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Alaska lawmakers who normally butt heads agree on corporate tax cuts

Pat Forgey

Finding rare common ground in the increasingly partisan Alaska Legislature, Democrats and Republicans on Friday found at least one tax-cut bill both sides could support.

Sen. Cathy Giessel's measure would restructure one of the state's few taxes, the corporate income tax.

"As we know, government doesn't produce anything, it takes from citizens who take risk and produce something of value," said Giessel, the Turnagain Arm-North Kenai Republican. 

Alaska’s corporate income tax starts at a rate of 1 percent for those making a profit of $10,000 or less. But the top tax rate of 9.4 percent is reached at a profit of $100,000. Giessel said those brackets have not changed since 1981, and that accounting for inflation the top rate of 9.4 percent should not be reached until $222,000 today.

The Alaska Senate moved Friday to change those brackets, including eliminating the 1 percent tax for the first $25,000 of corporate income. That amendment to Giessel's bill was sponsored by a frequent Giessel opponent, Sen. Bill Wielechowski, D-Anchorage.

“Many of these businesses are struggling to survive,” Wielechowski said. “They need our help so they can grow and create more jobs for Alaskans.”

Wielechowski's tax-cut amendment was adopted by the full Senate, and he and many other Democrats joined Giessel as co-sponsors of her bill.

Giessel said her measure, Senate Bill 7, "leaves money in the hands of capital producers -- people who are producing wealth.  It allows them to expand their businesses and hire more Alaskans."

The bill had broad support from chambers of commerce around the state, and one of the state's Native corporations joined in supporting it, she said.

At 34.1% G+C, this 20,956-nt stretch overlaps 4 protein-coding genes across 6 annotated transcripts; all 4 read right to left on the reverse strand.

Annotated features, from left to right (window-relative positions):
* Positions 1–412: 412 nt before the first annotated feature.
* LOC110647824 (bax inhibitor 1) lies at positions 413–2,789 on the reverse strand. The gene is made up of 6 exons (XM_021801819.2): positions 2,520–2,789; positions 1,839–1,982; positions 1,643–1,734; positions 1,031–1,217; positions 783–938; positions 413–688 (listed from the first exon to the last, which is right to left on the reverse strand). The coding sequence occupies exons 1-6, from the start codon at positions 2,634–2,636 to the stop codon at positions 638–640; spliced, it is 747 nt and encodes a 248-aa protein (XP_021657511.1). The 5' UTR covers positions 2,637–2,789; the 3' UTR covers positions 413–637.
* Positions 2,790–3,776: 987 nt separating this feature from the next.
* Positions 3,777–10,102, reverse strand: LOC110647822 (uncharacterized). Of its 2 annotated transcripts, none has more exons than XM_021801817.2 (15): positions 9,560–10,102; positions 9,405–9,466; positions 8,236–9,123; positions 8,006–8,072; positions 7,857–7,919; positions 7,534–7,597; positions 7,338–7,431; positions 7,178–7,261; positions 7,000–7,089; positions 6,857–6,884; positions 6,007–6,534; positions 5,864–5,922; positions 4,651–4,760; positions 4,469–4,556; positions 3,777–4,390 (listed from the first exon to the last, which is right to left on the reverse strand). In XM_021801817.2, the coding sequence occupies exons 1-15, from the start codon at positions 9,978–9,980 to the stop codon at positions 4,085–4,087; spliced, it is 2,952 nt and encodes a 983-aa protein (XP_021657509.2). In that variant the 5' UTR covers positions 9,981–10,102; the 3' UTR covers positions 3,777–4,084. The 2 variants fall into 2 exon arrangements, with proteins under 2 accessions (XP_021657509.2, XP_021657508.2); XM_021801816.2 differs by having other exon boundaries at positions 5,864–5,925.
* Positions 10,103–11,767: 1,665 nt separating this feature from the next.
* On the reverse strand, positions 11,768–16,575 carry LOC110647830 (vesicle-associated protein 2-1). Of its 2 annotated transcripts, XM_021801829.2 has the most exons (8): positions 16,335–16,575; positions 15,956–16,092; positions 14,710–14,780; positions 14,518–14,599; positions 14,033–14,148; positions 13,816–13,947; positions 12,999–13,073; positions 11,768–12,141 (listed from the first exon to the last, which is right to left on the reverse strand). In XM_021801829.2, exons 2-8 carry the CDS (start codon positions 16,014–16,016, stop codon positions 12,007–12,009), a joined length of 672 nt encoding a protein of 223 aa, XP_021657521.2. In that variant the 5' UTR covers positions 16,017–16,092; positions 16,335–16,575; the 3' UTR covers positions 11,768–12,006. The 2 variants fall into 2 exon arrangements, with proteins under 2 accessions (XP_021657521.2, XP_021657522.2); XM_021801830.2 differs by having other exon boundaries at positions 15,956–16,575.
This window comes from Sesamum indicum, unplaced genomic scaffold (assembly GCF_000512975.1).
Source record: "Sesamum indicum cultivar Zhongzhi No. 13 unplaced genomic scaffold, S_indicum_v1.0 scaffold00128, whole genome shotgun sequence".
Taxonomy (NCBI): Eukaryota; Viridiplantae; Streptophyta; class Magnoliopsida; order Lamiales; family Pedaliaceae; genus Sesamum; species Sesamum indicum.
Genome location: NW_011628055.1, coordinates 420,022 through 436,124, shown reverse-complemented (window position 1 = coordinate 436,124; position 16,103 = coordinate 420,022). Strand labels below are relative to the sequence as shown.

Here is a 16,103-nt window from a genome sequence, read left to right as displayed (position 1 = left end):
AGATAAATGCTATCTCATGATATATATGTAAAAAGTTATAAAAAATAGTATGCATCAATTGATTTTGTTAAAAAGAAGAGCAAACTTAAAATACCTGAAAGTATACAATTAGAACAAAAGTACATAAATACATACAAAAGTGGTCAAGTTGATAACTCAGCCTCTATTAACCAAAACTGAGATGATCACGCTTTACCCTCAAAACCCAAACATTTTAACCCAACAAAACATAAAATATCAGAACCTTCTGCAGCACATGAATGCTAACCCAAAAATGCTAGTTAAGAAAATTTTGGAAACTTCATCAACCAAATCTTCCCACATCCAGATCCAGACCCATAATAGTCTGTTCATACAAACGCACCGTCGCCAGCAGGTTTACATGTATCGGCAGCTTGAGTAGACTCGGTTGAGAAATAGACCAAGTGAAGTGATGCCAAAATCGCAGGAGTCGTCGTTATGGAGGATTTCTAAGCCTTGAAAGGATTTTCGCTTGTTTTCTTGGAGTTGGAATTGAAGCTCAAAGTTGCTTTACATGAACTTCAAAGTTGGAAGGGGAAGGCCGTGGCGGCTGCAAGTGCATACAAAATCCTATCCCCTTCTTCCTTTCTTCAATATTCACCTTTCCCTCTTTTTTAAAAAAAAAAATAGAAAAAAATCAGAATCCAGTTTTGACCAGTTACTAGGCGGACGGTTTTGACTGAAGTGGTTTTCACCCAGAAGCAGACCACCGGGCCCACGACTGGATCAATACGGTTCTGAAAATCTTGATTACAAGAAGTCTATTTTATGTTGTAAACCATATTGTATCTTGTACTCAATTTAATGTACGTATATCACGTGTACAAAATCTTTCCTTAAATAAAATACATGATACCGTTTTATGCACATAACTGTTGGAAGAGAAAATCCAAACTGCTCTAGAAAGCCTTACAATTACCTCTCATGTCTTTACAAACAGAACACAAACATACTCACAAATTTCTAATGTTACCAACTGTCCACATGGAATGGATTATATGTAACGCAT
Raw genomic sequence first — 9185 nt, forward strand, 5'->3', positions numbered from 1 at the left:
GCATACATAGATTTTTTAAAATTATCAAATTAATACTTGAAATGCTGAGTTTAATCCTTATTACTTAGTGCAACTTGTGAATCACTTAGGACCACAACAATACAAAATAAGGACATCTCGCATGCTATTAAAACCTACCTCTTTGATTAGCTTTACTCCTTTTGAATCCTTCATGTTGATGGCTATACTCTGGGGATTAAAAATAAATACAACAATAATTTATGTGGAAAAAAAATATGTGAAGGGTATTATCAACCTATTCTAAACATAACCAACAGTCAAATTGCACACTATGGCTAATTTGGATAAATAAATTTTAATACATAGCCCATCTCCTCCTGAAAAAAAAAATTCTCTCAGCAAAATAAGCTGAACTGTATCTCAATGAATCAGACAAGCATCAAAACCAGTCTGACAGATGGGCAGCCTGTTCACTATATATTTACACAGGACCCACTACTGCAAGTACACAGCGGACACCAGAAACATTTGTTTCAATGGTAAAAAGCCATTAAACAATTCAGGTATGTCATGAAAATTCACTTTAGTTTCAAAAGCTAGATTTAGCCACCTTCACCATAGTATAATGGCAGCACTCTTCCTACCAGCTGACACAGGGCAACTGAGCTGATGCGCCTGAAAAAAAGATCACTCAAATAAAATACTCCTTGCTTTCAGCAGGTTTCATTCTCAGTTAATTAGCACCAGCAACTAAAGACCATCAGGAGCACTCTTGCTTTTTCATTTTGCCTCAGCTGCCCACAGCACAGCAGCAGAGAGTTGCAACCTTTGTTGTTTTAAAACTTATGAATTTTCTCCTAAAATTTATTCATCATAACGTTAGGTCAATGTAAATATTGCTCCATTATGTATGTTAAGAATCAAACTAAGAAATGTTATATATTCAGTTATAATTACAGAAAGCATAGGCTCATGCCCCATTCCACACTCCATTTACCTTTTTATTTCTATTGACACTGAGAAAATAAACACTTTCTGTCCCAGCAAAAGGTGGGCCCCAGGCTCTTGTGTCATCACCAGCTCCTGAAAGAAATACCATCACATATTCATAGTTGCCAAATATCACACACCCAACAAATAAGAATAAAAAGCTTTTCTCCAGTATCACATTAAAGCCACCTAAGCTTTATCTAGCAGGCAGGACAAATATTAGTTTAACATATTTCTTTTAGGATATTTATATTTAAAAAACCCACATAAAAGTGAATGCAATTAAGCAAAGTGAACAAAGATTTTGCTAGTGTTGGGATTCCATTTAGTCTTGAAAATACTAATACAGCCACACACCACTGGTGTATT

The actual cost to the state will be minimal. A state Department of Revenue estimate produced before the small-payer tax exemption was included calculated the cost at $3.8 million per year to the state, based on recent years' tax payments. Last year, corporate income taxes amounted to $667 million from the petroleum industry and $100 million from non-petroleum corporations. In Alaska, only C-corporations pay corporate income taxes.

The bill wasn't without partisan overtones, however. As soon as it passed the Senate, Giessel took a shot likely aimed at Wielechowski.

"I appreciate the amendment," she said. "It demonstrates to me that the philosophy of reducing government take is spreading throughout this body," she said.

The bill passed 18-1, with only Sen. Berta Gardner, D-Anchorage, casting a protest vote based on the failure to adjust the base student allocation for Alaska's schools.

"It occurs to me that this is the fourth year that our schools will not have had an inflation increase," she said. "As a protest against that I'm going to vote against this bill."

The bill now awaits action in the House of Representatives.

Contact Pat Forgey at pat(at)alaskadispatch.com